Wednesday, 24 July 2013

Wine & Whisky: Pedro Ximénez Sherry

I'm in the process of putting together a series of posts about whiskies and wine casks. It's a nice little bit of revision for me, particularly since my fortified wine diploma exam seems like a lifetime ago now! Rather than straight tasting notes on whiskies I'm going to talk a little bit about whisky casks' previous inhabitants, the wines whose character will bring about a change in the whisky's personality, and see if I can detect how the wine has affected the whisky in some examples.

The Wine:

Pedro Ximénez sherry is another great example of the vinificational ingenuity that has been shown in the sherry region in terms of making a wine that withstands the effects of time. Rather like the Oloroso I covered previously, oxidation is embraced, despite it being a more conventional winemaker's enemy. Pedro Ximénez is a grape variety that lends its name to a type of wine, although it's far more than a simple varietal wine. Once picked the late-harvested the grapes are laid out on grass mats to dry for 7-15 days in the searing southern Spanish heat; the soleo or pacificación process. This concentrates the grape juice, increases the sugar levels and ups the potential alcohol that the must can achieve once fermented - in practice this means that there will be a lot of sweetness left after the wine is fortified.

Pedro Ximénez is a favourite of mine, something I always pick up for accompanying Christmas pudding - delicious and decadent.
Pedro Ximénez: This dark, ebony coloured wine, with its pronounced tearing, looks stcky and dense. It has [a] very rich sensual bouquet in which sweet dried fruit notes (raisin, figs and dates) predominate, accompanied by aromas of honey, grape syrup, jam and candied fruits, with toasted (coffee, dark chocolate and cocoa) and liquorice notes accentuating as it gets older. Velvety and sticky on the palate, with enough acidity to mitigate its alcoholic glow, it has a very long finish that encourages the drinker to take another sip.15-22% abv, 180-500 g/l sugar.1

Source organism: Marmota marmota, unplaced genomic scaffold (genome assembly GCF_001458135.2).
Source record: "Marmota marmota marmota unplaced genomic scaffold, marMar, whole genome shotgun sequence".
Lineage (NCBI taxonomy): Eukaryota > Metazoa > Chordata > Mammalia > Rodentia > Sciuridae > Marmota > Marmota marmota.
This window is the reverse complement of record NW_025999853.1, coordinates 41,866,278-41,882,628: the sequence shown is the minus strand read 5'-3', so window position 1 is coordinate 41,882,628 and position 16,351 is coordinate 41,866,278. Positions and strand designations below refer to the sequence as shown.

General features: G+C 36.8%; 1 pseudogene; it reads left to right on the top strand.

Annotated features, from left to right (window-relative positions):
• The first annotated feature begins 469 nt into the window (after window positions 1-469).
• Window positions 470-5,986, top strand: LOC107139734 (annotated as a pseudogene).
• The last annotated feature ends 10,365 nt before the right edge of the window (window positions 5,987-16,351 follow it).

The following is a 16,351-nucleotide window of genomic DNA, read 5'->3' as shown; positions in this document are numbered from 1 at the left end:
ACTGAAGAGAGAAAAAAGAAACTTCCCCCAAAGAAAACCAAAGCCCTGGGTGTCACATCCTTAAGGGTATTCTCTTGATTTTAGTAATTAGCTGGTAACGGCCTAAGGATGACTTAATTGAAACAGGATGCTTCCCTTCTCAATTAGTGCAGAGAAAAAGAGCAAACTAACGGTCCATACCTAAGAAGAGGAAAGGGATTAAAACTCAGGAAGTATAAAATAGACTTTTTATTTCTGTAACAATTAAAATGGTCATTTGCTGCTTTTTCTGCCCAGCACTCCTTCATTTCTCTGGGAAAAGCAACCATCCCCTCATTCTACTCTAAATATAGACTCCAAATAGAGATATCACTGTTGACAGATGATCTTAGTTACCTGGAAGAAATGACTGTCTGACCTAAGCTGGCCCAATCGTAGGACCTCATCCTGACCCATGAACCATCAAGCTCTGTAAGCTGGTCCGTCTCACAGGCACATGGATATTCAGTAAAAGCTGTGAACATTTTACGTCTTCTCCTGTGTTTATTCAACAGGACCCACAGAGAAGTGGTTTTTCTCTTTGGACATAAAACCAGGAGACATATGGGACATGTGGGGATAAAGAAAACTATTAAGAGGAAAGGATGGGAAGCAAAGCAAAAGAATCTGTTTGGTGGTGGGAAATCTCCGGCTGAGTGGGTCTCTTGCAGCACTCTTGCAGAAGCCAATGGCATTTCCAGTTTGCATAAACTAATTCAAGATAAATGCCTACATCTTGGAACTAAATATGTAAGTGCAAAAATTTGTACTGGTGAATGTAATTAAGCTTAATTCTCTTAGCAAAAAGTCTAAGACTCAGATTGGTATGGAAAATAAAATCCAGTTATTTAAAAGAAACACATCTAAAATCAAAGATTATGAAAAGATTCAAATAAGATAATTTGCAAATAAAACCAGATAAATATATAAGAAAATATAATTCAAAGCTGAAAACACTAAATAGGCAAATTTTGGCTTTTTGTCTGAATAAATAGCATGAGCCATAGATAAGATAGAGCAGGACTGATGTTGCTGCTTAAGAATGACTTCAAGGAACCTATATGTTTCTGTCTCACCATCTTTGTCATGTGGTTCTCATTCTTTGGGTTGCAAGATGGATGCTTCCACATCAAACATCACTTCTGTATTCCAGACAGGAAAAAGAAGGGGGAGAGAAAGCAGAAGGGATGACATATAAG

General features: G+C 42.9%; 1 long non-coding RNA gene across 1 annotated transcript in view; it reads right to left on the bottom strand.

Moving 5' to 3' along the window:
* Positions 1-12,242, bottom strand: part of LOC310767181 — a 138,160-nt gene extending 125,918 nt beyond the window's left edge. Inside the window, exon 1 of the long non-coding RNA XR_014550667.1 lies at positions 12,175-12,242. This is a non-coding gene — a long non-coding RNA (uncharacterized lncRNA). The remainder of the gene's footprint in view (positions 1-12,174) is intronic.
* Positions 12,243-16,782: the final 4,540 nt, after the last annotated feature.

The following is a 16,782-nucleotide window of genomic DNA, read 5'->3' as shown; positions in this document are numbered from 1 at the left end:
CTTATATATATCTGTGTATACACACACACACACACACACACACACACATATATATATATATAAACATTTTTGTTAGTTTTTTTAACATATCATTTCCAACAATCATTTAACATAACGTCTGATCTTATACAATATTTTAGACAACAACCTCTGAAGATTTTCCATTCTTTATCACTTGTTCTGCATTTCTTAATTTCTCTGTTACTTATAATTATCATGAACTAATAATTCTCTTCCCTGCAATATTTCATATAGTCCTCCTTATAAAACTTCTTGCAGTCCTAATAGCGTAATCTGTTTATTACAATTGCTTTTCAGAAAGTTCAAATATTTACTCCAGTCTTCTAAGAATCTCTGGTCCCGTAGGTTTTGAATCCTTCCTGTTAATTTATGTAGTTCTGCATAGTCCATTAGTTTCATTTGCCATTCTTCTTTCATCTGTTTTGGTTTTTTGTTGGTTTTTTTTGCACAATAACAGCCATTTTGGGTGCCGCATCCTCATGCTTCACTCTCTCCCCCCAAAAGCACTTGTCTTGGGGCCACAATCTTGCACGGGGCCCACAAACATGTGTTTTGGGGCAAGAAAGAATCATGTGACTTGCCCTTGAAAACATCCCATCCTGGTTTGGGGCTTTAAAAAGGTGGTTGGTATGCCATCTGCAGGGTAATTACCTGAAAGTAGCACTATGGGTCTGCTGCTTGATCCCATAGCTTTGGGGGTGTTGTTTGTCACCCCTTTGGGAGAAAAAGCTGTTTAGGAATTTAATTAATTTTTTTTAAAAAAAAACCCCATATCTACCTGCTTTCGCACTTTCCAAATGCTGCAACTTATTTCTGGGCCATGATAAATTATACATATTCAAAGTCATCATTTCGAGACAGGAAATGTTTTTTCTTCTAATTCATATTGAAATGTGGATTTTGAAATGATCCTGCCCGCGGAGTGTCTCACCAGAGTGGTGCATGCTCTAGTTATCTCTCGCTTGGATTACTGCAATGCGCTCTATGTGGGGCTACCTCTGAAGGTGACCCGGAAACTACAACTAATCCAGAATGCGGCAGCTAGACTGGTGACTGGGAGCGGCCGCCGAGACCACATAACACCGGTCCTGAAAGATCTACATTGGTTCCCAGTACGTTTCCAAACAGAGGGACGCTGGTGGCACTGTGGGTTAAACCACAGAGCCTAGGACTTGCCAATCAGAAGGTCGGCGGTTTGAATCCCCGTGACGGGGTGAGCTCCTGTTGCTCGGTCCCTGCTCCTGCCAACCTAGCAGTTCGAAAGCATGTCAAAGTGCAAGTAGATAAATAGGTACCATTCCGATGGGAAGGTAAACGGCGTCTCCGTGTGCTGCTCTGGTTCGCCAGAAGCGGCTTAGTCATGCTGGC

The Whiskies:

Lagavulin 16 and Lagavulin Distiller's Edition: Lagavulin is a whisky that stands on its own. The big broad stills, wide cut (72-59%) and lack of copper contact result in a rich, full-bodied whisky, contrasting with the lightness of Diageo's other Islay distillery; Caol Ila, and indeed with its other Islay bretheren. The 16 year old expression is one of Diageo's 'Classic Malts,' and as such has a Distiller's Edition as its companion. Some of the regular (mainly second-fill bourbon) sixteen year old is transferred into a Pedro Ximénez cask for a few months. Don't, however, be fooled into thinking that short extra maturation can't have an effect on quite an old and powerful whisky; this is Pedro Ximénez, and it's rarely shy. On the nose the 16 is classic Islay; peat, iodine and smoke but with more fresh bonfire robustness than others. On the palate it is spicy and mellow, a lovely relaxing armchair of a whisky. The PX influence on the Distiller's Edition possibly makes it even more so. For me Lagavulin is about the mellow smoke and richness, and this is why I think the extra sweetness, coffee and dried fruit flavours make it all the more luxurious and juicy for me, like the difference between a fruit cake and a Christmas cake. Not hugely different, but the difference is crucial, and delicious. The Distiller's Edition is one I've mentioned before when I had it at a Burn's Night Tasting if you want some further musings. It's always interesting to go back to these whiskies, especially to compare them to others in the range.